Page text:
For those watersheds listed in Category 5, which are impaired or threatened by pollutant for one or more designated uses, it will be necessary for state environmental regulators to develop a Total Maximum Daily Load or TMDL. In this year’s impairment list, the eight water bodies that landed in Category 5 include the St. Francis River, Ten Mile Bayou, Caney Creek, Second Creek, L’ Anguille River, First Creek, Prairie Creek and Little River.
For the Illinois and Buffalo River waters in Category 4b, ADEQ proposes to develop management solutions that will in the attainment of the water-quality standard. Putting those watersheds in the lesser category will allow officials to take advantage of state resources and collaboration to come up with a solution without federal intervention, said Osborne, adding that watershed management plans are recognized by EPA as comparable, state-led approaches expected to result in the attainment of water-quality standards.
“It’s an opportunity for us to leverage existing state efforts and state actions that are out there that will drive these water quality improvements in a way that is a state-led, more efficient, and we believe a more efficient way than if we went down and placed them in (other) categories and went through the development of stringent regulatory mechanisms like a TMDL, which is a load restriction,” said Osborne.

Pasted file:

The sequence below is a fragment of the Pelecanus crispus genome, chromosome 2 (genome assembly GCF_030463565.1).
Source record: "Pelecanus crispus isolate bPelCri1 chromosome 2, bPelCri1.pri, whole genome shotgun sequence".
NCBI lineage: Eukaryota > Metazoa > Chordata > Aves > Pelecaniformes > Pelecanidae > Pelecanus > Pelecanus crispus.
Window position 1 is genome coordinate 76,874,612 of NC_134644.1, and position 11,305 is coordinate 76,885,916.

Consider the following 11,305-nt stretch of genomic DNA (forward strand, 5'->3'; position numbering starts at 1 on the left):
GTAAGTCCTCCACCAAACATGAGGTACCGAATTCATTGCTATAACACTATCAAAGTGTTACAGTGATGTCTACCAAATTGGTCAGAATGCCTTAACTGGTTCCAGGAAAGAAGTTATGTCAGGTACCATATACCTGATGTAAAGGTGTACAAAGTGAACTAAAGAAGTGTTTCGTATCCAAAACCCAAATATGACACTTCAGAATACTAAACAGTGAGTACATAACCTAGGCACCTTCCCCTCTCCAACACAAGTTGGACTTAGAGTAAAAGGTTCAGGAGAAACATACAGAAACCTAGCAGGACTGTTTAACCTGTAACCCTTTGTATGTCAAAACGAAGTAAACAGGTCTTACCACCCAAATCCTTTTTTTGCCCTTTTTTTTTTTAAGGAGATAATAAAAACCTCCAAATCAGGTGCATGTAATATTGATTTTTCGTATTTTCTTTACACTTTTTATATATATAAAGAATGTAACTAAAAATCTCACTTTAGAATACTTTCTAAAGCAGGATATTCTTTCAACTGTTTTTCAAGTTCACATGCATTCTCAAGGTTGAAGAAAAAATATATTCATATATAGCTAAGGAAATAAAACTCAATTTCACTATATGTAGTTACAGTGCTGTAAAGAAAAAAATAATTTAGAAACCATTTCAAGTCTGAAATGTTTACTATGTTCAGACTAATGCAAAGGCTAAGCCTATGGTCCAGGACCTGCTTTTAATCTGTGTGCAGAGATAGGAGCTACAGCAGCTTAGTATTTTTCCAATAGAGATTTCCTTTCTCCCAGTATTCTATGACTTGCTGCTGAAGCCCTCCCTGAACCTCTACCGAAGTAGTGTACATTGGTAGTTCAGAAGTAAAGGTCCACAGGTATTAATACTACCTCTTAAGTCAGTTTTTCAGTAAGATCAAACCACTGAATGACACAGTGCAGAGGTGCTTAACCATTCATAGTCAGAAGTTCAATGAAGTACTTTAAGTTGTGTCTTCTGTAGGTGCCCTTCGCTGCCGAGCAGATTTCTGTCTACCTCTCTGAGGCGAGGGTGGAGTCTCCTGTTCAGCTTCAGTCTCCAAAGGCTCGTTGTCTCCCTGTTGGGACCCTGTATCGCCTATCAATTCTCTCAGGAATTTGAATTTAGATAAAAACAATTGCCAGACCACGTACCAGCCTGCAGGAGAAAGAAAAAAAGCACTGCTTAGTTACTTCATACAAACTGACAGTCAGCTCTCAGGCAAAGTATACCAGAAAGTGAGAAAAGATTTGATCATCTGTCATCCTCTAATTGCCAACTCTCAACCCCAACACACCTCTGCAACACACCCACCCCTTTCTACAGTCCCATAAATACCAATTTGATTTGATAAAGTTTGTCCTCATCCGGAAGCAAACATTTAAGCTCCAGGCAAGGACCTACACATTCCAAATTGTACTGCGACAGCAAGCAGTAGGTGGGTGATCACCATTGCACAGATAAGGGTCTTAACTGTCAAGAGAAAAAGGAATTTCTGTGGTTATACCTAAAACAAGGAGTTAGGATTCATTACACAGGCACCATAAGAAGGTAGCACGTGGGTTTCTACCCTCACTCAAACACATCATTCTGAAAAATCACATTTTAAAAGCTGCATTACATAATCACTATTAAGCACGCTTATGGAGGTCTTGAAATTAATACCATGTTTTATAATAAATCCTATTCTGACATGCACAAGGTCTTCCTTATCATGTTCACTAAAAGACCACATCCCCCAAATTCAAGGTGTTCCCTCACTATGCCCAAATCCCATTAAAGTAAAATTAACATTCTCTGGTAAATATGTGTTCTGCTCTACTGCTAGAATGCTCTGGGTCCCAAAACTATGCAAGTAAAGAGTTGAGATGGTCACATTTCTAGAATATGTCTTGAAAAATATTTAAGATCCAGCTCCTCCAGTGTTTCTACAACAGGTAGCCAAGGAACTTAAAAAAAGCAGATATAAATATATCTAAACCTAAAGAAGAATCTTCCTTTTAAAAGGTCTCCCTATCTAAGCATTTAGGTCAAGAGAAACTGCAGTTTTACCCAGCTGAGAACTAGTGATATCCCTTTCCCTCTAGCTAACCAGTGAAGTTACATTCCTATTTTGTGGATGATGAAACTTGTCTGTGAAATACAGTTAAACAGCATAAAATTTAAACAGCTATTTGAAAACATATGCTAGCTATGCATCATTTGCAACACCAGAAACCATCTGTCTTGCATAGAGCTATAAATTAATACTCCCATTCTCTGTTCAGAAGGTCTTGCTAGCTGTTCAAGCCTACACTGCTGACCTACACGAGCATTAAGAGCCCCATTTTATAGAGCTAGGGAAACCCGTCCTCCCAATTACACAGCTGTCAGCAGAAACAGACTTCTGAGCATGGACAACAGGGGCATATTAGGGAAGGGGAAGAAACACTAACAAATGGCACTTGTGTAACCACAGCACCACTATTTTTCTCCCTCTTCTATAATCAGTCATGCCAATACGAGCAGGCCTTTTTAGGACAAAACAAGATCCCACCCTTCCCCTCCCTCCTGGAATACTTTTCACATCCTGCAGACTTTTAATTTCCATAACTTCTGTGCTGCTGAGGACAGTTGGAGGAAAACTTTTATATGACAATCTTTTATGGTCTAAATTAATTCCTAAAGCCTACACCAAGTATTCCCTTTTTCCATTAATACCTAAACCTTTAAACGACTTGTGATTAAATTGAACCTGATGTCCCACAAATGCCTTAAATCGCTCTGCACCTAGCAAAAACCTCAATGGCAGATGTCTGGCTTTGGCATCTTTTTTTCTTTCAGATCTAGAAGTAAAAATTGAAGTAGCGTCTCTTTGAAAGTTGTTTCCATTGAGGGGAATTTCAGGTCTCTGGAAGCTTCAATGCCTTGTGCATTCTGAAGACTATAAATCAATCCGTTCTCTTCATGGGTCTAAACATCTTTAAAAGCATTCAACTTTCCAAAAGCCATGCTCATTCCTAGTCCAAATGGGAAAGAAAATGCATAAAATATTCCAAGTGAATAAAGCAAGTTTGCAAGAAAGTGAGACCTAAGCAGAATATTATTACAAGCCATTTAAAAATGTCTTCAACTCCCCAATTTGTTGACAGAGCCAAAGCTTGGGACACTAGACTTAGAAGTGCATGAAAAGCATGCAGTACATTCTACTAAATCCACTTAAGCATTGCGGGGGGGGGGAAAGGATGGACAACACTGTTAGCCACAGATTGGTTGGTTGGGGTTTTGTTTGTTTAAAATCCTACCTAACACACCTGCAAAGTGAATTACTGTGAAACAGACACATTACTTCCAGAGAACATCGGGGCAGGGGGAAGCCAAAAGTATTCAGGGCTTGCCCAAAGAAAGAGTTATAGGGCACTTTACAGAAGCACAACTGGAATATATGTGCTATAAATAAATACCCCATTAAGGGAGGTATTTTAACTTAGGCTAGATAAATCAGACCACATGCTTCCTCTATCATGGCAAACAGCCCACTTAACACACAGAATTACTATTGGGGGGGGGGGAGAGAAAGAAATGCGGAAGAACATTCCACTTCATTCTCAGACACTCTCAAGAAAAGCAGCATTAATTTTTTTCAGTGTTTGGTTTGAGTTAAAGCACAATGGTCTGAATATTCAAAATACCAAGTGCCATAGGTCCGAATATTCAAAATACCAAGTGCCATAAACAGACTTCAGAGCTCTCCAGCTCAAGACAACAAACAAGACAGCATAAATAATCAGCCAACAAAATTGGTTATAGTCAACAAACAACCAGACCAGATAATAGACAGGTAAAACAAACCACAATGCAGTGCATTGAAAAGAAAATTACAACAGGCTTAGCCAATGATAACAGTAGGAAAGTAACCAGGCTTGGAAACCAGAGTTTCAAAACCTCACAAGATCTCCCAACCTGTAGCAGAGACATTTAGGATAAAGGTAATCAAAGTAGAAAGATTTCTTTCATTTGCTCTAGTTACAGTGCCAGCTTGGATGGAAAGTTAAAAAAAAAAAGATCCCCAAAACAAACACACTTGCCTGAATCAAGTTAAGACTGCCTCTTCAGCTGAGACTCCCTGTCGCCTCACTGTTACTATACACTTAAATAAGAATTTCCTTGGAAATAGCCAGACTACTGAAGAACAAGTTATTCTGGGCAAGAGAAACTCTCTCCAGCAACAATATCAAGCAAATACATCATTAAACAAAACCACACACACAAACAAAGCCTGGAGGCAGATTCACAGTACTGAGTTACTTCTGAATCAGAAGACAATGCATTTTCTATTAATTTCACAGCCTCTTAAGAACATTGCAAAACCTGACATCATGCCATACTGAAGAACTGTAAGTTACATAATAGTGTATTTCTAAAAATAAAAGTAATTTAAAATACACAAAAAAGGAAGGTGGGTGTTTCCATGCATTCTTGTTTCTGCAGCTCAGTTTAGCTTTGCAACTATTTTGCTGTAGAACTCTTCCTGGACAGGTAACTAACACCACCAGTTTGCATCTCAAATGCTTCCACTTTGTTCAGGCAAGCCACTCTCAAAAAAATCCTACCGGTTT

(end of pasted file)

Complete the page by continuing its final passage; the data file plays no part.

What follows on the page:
The ADEQ water quality expert said Arkansas already uses a state-led collaborative approach with the Beautiful Buffalo River Action Committee (BBRAC). That group was established in September 2016 at the request of Gov. Asa Hutchinson to create for a statewide plan for protecting natural resources within the Buffalo National River Watershed by identifying and addressing potential problems. The group was part of a response to concerns about a large hog farm that was permitted by state officials to be located in the Buffalo River watershed.